Credit: X-ray: NASA/CXC/Southampton/W. Ho et al.; Illustration: NASA/CXC/M.Weiss
Light from a massive star, which blew up about 11,000 years ago, first reached earth about 3 centuries ago. Though the explosion was extremely powerful, and must have been incredibly luminous, the event was not recorded until 1947 when radio emission from the glowing gases ejected in the explosion was first detected. Since then, this remnant has been known as the Cas A supernova remnant, and is an object of intense scrutiny by astronomers. The ejecta produces not only strong radio emission but strong X-ray emission as well. Models of such stellar explosions predict that a strange chunk of matter, a neutron star or black hole, should be left behind in the middle of the remnant. But this object went undetected for about 50 years, until 1999 when the Chandra X-ray Telescope, with its incredible mirrors, was able to pinpoint the X-ray glow from the object cleanly resolved from the complex glowing bright emission around it. The Chandra X-ray image of Cas A is shown above; the strange chunk left behind, a ball which could fit comfortably inside the Washington DC beltway, is marked by a box and shown in the artist conception on the lower right. Thanks to Chandra, astronomers now know that this super-ball is a silent, non-pulsating neutron star, an object with a crust of solid iron, surrounded by an inches-thick carbon atmosphere denser than diamond. But what lies beneath is even more amazing. The rapid cooling of the neutron star as measured by Chandra over the last decade means that the neutron star must have a core of superfluid neutrons, a state of matter never before observed in the Universe.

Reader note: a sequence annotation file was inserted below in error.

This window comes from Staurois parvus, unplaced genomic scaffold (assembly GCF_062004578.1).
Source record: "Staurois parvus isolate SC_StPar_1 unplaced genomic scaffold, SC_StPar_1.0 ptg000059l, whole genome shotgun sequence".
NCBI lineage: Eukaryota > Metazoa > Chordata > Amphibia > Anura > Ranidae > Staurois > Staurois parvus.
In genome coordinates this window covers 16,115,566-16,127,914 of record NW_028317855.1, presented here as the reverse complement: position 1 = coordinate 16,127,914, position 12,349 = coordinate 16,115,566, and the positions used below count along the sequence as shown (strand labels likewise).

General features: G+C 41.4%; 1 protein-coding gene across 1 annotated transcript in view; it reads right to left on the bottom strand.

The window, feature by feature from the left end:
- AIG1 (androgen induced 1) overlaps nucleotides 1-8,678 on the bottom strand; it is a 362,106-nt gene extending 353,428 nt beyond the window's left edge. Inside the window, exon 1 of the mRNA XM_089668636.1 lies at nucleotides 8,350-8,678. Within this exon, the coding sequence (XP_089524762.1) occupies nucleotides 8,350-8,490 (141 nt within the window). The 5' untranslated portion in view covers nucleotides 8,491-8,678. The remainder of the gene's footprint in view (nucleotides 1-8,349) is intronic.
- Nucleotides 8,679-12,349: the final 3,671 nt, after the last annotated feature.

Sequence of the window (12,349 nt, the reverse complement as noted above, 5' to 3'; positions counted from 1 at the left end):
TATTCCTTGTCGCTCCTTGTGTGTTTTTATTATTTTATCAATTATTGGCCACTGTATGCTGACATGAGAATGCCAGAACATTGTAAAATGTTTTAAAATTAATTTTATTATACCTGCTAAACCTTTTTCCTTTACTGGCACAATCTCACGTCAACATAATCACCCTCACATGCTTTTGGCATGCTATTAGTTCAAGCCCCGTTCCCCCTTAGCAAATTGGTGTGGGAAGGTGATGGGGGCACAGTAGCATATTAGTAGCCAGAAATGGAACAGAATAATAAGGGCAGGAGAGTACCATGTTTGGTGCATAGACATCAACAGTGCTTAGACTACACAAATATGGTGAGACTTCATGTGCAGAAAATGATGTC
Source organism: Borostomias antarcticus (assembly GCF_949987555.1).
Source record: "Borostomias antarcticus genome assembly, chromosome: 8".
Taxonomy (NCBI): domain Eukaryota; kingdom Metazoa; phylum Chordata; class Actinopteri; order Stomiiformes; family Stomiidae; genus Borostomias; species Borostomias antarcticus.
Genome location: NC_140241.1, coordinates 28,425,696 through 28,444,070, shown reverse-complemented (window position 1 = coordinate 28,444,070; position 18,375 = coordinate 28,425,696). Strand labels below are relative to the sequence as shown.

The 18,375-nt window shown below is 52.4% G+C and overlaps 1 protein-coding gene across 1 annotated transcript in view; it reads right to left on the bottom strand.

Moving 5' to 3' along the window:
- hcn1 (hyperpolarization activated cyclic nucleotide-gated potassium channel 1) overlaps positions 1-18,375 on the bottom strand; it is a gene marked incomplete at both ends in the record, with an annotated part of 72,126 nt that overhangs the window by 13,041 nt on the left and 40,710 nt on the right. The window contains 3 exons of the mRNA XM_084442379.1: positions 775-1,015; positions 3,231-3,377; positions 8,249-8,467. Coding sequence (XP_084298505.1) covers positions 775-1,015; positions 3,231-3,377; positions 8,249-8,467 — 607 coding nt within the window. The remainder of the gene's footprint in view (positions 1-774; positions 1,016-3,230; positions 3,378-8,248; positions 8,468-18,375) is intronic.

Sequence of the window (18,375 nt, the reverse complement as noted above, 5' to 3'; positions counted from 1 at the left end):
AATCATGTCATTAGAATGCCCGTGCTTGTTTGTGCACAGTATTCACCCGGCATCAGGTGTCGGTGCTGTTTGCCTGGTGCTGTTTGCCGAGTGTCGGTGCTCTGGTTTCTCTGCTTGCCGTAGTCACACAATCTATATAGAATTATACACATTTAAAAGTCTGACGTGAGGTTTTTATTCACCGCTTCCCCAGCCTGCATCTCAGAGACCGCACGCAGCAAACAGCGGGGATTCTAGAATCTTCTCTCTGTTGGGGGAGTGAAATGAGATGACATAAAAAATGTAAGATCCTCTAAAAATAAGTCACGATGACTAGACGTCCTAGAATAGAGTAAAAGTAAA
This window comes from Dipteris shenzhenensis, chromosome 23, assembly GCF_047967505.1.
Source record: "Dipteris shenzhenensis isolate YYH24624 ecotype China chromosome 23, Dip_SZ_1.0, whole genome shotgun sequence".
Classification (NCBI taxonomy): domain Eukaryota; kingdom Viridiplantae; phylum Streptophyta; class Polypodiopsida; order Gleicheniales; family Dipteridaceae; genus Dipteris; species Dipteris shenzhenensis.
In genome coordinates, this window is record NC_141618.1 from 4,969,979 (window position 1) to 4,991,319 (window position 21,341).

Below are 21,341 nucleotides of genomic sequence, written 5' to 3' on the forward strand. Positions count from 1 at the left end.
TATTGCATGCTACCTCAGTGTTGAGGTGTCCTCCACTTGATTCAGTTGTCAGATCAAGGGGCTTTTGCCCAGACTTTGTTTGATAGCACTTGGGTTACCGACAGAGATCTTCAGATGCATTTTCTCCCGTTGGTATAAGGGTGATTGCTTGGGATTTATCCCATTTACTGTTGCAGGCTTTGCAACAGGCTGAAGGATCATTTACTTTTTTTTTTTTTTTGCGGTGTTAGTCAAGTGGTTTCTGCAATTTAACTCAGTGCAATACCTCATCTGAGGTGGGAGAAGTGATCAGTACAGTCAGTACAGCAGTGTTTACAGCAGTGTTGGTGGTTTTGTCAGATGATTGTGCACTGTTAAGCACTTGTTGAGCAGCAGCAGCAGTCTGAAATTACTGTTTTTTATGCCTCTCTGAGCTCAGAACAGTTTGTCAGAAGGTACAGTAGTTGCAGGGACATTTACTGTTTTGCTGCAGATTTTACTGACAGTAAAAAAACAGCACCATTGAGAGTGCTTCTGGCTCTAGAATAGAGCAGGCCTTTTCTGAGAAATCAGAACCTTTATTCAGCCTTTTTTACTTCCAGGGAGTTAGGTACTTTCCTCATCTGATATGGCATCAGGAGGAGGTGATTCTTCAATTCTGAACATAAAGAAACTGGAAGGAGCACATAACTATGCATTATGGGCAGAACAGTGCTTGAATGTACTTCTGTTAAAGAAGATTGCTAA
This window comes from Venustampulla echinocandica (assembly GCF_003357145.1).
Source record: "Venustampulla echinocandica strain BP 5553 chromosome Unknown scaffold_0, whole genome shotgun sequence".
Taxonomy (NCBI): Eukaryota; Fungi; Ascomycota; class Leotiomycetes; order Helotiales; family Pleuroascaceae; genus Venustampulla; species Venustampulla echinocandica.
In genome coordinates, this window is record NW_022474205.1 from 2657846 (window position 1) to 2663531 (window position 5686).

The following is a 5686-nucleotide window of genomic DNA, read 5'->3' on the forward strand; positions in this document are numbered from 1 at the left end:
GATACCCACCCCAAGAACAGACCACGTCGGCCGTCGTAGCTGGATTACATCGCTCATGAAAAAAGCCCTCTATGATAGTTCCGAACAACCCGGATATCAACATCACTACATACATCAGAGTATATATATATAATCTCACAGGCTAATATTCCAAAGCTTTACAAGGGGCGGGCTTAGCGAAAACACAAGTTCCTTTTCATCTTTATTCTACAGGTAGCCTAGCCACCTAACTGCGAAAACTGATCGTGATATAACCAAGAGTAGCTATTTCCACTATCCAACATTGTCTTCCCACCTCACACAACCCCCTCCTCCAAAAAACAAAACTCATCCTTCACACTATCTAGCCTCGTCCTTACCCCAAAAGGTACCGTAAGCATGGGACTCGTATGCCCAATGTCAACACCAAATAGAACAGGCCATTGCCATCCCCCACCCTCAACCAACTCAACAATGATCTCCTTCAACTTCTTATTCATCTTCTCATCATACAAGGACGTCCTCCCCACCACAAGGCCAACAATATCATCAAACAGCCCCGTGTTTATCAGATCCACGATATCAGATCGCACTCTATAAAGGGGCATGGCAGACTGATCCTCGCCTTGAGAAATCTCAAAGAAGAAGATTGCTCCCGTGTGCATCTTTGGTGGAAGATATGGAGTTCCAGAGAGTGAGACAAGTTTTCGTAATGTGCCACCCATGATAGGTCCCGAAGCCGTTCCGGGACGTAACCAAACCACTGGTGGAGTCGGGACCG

Published: March 7, 2011
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Page Author: Dr. Michael F. Corcoran
Last modified Sunday, 13-Mar-2011 23:09:11 EDT